A barrage of new technology often does not help create an agile infrastructure since different groups move in different directions to explore options for improvement. Without a coherent set of top-level goals, it can be difficult to determine which set of new capabilities will make a genuine difference to the overall functioning of the organisation.
The three pillars of agile integration
Three main technologies underpin an agile integration approach.
1. Distributed integration
A few dozen high-level integration patterns reflect enterprise work and data-flows. When these integration patterns are deployed within containers, the integration patterns can be deployed at the scale and location needed for specific applications and teams. This is a distributed integration architecture, rather than the traditional centralised integration architecture, and it allows individual teams to define and deploy the integration patterns that they need with agility.
Stable, well-managed APIs have a huge effect on collaboration between teams, development, and operations. APIs wrap key assets in stable, reusable interfaces, allowing those interfaces to work as building blocks for reuse across the organisation, with partners, and with customers. APIs can be deployed together with containers to different environments, allowing different users to interact with different sets of APIs.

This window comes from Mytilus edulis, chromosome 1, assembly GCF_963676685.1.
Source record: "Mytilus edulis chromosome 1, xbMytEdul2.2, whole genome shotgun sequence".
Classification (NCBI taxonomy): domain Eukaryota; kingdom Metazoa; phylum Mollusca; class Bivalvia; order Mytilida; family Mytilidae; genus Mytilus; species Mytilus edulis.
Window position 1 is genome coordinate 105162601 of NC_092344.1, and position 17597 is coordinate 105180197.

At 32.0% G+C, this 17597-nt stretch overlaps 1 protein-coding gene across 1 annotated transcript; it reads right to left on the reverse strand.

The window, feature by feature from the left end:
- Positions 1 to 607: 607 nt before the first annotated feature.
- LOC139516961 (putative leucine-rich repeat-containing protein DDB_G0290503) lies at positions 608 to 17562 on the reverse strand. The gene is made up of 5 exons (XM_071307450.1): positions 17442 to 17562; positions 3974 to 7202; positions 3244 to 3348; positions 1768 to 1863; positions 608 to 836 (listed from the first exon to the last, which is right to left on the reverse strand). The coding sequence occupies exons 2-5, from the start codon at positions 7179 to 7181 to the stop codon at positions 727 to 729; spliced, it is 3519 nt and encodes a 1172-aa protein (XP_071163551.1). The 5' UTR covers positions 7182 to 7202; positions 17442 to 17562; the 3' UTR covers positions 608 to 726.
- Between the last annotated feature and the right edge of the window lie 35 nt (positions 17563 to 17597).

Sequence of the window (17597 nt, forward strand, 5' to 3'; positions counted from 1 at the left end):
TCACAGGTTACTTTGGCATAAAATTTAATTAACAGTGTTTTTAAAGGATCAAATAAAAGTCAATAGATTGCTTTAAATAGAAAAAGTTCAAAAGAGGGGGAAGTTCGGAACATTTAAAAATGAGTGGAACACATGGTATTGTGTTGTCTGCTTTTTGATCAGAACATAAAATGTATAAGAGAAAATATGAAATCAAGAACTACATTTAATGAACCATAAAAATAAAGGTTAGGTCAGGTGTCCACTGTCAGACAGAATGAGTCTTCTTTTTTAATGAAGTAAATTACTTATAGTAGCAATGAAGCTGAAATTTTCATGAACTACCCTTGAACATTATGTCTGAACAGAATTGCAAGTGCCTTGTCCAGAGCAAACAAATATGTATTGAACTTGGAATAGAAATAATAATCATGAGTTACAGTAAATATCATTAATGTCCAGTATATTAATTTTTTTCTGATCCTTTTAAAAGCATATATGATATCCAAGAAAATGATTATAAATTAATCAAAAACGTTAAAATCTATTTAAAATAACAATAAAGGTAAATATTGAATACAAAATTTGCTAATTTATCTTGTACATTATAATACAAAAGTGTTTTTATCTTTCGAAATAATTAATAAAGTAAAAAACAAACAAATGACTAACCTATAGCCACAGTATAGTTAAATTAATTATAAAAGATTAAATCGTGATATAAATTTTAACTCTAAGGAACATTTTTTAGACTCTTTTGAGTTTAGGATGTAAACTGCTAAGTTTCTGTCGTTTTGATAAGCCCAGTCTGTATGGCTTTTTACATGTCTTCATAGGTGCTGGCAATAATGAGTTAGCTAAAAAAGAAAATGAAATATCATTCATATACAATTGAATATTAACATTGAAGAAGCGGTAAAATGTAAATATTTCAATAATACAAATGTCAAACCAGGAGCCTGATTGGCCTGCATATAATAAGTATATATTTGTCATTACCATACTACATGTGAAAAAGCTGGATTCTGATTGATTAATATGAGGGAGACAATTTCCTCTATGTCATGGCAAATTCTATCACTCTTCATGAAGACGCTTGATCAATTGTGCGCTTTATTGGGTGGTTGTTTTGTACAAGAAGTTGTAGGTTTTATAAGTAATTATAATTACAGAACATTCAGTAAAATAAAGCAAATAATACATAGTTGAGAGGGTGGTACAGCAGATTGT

For both API and distributed integration technologies, containers work as the underlying deployment platform. Containers allow the exact service to be deployed within a specific environment in a way that is easy and consistent to develop, test, and maintain. Because containers are the dominant platform for DevOps environments and microservices, using containers as your integration platform enables a much more transparent and collaborative relationship between development and infrastructure teams.
These three technologies make IT infrastructure more agile because they each raise the level of abstraction at which different teams can work together. Using a container platform with APIs and distributed integrations abstracts the implementation of the integration from the integration itself. Teams can be more agile because APIs and distributed integration patterns package specific assets at a level that can be broadly understood — without having to understand or alter the underlying infrastructure.
Individually, each of these technologies will provide significant agility to specific integration challenges. When used together, they provide a multiplier effect. Underscoring the technology is culture: the benefits of the technology are increased when combined with DevOps practices — especially automation and deployment processes.
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